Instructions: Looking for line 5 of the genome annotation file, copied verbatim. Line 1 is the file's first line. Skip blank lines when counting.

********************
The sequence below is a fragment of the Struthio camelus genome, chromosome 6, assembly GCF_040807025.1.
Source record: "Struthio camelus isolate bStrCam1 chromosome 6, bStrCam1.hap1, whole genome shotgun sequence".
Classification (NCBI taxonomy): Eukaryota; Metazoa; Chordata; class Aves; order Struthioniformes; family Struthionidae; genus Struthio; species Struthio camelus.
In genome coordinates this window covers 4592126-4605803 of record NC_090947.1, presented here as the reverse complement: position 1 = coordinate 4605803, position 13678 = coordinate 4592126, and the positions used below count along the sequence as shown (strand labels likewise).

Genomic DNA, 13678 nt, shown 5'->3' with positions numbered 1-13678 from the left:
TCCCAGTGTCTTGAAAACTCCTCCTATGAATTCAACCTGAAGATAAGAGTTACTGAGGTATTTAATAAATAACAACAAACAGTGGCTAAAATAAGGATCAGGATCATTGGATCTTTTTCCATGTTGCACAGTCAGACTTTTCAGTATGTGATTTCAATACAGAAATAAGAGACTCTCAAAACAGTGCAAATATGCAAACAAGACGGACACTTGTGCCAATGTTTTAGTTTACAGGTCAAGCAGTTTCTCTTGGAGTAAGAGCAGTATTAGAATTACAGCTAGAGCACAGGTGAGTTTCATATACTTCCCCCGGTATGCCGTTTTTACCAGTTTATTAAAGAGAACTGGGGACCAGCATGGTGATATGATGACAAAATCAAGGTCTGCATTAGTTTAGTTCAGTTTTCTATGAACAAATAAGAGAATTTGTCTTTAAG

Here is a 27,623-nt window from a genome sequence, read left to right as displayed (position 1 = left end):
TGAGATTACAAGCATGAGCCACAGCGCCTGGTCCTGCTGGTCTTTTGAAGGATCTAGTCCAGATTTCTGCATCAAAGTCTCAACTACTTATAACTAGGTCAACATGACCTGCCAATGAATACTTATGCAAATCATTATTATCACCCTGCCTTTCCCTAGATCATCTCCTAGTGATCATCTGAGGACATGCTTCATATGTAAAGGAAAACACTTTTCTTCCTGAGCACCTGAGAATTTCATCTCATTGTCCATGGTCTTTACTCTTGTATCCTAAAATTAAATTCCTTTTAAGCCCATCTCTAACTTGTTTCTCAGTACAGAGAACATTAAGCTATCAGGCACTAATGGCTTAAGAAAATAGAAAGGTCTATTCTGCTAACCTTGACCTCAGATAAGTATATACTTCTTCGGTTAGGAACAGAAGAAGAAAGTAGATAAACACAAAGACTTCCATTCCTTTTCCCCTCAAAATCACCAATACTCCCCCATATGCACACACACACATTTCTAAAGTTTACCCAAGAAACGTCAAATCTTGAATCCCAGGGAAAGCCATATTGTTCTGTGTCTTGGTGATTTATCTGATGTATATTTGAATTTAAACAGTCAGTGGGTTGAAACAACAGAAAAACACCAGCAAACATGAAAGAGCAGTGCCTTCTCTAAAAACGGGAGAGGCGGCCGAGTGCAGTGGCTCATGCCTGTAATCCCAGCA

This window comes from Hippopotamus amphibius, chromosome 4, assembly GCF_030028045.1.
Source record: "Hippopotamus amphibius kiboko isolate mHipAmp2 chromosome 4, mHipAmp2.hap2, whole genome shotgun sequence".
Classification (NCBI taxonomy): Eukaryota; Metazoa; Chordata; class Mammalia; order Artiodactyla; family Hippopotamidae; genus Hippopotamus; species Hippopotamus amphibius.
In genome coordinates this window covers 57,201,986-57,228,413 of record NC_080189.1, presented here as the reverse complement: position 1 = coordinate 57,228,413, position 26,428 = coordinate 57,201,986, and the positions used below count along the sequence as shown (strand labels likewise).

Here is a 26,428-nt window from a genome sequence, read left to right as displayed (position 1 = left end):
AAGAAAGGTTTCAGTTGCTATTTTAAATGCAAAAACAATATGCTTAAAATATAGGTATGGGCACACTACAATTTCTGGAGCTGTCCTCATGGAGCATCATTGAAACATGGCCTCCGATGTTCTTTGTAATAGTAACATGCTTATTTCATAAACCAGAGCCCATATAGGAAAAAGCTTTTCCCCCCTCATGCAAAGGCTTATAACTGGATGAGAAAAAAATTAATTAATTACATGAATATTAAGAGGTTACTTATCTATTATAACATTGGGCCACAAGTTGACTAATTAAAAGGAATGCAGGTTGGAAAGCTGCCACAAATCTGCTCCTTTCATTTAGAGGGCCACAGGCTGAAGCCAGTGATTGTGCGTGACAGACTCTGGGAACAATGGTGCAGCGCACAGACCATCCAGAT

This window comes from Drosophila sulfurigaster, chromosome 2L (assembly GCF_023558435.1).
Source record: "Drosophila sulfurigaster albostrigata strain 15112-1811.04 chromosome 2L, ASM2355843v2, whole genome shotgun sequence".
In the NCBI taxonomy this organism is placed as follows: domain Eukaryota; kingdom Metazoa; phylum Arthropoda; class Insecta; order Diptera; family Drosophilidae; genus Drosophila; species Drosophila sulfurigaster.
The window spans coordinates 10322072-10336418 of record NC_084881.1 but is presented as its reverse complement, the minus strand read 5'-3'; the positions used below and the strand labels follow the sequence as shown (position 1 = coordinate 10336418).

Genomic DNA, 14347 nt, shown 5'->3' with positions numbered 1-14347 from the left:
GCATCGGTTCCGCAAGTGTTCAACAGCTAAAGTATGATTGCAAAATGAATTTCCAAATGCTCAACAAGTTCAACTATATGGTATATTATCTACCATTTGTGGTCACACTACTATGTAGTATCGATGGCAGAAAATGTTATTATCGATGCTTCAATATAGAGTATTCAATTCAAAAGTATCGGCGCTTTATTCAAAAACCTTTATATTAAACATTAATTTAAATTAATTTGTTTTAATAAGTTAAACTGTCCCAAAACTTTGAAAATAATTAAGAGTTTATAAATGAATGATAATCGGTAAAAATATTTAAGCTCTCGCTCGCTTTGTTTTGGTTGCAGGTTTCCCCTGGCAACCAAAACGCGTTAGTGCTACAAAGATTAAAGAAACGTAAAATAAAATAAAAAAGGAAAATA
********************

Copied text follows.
Genomic DNA, 13678 nt, shown 5'->3' with positions numbered 1-13678 from the left: